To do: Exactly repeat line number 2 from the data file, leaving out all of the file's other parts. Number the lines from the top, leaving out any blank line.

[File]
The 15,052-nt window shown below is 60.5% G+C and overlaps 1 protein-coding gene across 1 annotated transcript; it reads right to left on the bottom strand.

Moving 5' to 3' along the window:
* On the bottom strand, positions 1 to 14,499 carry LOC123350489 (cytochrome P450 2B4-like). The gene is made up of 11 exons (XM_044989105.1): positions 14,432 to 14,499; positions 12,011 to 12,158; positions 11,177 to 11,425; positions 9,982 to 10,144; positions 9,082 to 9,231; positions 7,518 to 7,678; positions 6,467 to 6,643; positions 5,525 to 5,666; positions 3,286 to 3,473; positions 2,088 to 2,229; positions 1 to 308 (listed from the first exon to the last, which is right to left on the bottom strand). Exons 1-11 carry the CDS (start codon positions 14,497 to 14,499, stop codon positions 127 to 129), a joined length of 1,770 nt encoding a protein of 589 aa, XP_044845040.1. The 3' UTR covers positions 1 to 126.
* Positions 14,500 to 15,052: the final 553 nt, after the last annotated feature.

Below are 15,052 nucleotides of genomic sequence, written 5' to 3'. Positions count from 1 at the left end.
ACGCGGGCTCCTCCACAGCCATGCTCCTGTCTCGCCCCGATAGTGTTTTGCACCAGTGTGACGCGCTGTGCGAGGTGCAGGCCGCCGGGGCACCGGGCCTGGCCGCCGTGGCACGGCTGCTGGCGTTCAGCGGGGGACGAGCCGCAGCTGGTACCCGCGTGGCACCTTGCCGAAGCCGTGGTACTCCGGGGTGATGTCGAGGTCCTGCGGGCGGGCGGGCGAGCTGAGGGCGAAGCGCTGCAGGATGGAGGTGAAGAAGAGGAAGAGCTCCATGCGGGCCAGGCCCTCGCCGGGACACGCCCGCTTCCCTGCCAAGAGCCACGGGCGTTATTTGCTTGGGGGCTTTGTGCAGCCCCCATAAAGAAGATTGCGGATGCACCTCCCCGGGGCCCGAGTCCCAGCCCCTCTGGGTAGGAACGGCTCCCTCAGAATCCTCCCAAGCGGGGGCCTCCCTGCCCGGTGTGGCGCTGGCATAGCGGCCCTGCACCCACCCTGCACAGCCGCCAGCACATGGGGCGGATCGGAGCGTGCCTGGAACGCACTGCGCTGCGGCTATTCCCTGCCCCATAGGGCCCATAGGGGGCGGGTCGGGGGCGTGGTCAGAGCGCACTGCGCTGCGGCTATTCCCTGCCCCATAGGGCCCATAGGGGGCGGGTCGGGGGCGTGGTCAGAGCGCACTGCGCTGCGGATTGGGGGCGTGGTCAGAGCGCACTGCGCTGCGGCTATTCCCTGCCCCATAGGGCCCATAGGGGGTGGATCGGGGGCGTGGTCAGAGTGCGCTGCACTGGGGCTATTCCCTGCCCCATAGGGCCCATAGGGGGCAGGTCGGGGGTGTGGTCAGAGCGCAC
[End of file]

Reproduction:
Moving 5' to 3' along the window: